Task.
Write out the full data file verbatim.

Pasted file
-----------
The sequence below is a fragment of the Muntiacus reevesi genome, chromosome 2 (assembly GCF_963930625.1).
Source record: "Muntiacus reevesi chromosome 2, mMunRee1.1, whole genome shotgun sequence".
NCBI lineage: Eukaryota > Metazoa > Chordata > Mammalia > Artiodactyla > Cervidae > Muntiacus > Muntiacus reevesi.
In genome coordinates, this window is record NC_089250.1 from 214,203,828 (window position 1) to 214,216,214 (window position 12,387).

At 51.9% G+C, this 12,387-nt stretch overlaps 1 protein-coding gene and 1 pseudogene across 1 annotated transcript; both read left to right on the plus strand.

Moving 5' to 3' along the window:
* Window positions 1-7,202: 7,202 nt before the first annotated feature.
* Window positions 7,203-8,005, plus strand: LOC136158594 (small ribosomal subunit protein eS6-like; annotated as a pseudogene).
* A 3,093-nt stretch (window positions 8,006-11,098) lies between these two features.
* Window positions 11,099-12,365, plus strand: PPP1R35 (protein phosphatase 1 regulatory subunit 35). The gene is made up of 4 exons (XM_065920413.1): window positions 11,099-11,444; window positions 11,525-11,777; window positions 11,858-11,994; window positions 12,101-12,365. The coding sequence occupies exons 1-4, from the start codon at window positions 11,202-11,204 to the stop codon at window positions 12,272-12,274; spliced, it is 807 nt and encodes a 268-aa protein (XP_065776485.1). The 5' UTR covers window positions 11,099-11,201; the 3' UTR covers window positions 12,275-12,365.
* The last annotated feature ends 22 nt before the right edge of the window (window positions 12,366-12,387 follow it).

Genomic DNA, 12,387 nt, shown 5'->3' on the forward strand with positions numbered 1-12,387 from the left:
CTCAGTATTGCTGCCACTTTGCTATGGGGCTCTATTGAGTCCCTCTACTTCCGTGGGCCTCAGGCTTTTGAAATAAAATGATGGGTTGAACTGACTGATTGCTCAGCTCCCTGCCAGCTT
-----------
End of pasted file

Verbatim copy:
The sequence below is a fragment of the Muntiacus reevesi genome, chromosome 2 (assembly GCF_963930625.1).
Source record: "Muntiacus reevesi chromosome 2, mMunRee1.1, whole genome shotgun sequence".
NCBI lineage: Eukaryota > Metazoa > Chordata > Mammalia > Artiodactyla > Cervidae > Muntiacus > Muntiacus reevesi.
In genome coordinates, this window is record NC_089250.1 from 214,203,828 (window position 1) to 214,216,214 (window position 12,387).

At 51.9% G+C, this 12,387-nt stretch overlaps 1 protein-coding gene and 1 pseudogene across 1 annotated transcript; both read left to right on the plus strand.

Moving 5' to 3' along the window:
* Window positions 1-7,202: 7,202 nt before the first annotated feature.
* Window positions 7,203-8,005, plus strand: LOC136158594 (small ribosomal subunit protein eS6-like; annotated as a pseudogene).
* A 3,093-nt stretch (window positions 8,006-11,098) lies between these two features.
* Window positions 11,099-12,365, plus strand: PPP1R35 (protein phosphatase 1 regulatory subunit 35). The gene is made up of 4 exons (XM_065920413.1): window positions 11,099-11,444; window positions 11,525-11,777; window positions 11,858-11,994; window positions 12,101-12,365. The coding sequence occupies exons 1-4, from the start codon at window positions 11,202-11,204 to the stop codon at window positions 12,272-12,274; spliced, it is 807 nt and encodes a 268-aa protein (XP_065776485.1). The 5' UTR covers window positions 11,099-11,201; the 3' UTR covers window positions 12,275-12,365.
* The last annotated feature ends 22 nt before the right edge of the window (window positions 12,366-12,387 follow it).

Genomic DNA, 12,387 nt, shown 5'->3' on the forward strand with positions numbered 1-12,387 from the left:
CTCAGTATTGCTGCCACTTTGCTATGGGGCTCTATTGAGTCCCTCTACTTCCGTGGGCCTCAGGCTTTTGAAATAAAATGATGGGTTGAACTGACTGATTGCTCAGCTCCCTGCCAGCTT